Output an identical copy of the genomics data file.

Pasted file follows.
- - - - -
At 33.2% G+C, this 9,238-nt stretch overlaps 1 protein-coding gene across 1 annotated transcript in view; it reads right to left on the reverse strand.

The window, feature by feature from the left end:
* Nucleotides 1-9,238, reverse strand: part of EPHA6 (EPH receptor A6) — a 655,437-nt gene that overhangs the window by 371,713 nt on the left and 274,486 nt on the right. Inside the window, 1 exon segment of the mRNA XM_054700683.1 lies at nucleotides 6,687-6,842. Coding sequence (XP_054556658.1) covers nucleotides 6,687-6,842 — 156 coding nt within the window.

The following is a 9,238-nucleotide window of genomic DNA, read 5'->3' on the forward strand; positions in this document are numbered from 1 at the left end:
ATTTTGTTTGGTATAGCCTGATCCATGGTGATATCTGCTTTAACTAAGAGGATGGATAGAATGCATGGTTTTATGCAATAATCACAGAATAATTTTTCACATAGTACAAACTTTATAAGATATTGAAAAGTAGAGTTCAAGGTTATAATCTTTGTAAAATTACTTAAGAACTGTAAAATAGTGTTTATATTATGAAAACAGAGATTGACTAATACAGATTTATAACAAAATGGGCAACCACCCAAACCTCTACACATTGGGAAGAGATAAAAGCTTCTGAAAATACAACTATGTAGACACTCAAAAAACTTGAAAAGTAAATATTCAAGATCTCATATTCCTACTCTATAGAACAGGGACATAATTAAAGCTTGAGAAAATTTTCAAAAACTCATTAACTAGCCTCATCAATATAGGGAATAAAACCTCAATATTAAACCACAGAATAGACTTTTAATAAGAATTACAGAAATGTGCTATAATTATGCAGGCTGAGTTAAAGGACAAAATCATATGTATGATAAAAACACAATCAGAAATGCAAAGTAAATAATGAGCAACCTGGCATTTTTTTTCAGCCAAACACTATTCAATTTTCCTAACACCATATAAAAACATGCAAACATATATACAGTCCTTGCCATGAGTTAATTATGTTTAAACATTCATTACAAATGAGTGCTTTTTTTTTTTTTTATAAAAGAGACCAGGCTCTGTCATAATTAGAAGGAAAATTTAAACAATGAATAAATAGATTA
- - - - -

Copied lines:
At 33.2% G+C, this 9,238-nt stretch overlaps 1 protein-coding gene across 1 annotated transcript in view; it reads right to left on the reverse strand.

The window, feature by feature from the left end:
* Nucleotides 1-9,238, reverse strand: part of EPHA6 (EPH receptor A6) — a 655,437-nt gene that overhangs the window by 371,713 nt on the left and 274,486 nt on the right. Inside the window, 1 exon segment of the mRNA XM_054700683.1 lies at nucleotides 6,687-6,842. Coding sequence (XP_054556658.1) covers nucleotides 6,687-6,842 — 156 coding nt within the window.

The following is a 9,238-nucleotide window of genomic DNA, read 5'->3' on the forward strand; positions in this document are numbered from 1 at the left end:
ATTTTGTTTGGTATAGCCTGATCCATGGTGATATCTGCTTTAACTAAGAGGATGGATAGAATGCATGGTTTTATGCAATAATCACAGAATAATTTTTCACATAGTACAAACTTTATAAGATATTGAAAAGTAGAGTTCAAGGTTATAATCTTTGTAAAATTACTTAAGAACTGTAAAATAGTGTTTATATTATGAAAACAGAGATTGACTAATACAGATTTATAACAAAATGGGCAACCACCCAAACCTCTACACATTGGGAAGAGATAAAAGCTTCTGAAAATACAACTATGTAGACACTCAAAAAACTTGAAAAGTAAATATTCAAGATCTCATATTCCTACTCTATAGAACAGGGACATAATTAAAGCTTGAGAAAATTTTCAAAAACTCATTAACTAGCCTCATCAATATAGGGAATAAAACCTCAATATTAAACCACAGAATAGACTTTTAATAAGAATTACAGAAATGTGCTATAATTATGCAGGCTGAGTTAAAGGACAAAATCATATGTATGATAAAAACACAATCAGAAATGCAAAGTAAATAATGAGCAACCTGGCATTTTTTTTCAGCCAAACACTATTCAATTTTCCTAACACCATATAAAAACATGCAAACATATATACAGTCCTTGCCATGAGTTAATTATGTTTAAACATTCATTACAAATGAGTGCTTTTTTTTTTTTTTATAAAAGAGACCAGGCTCTGTCATAATTAGAAGGAAAATTTAAACAATGAATAAATAGATTA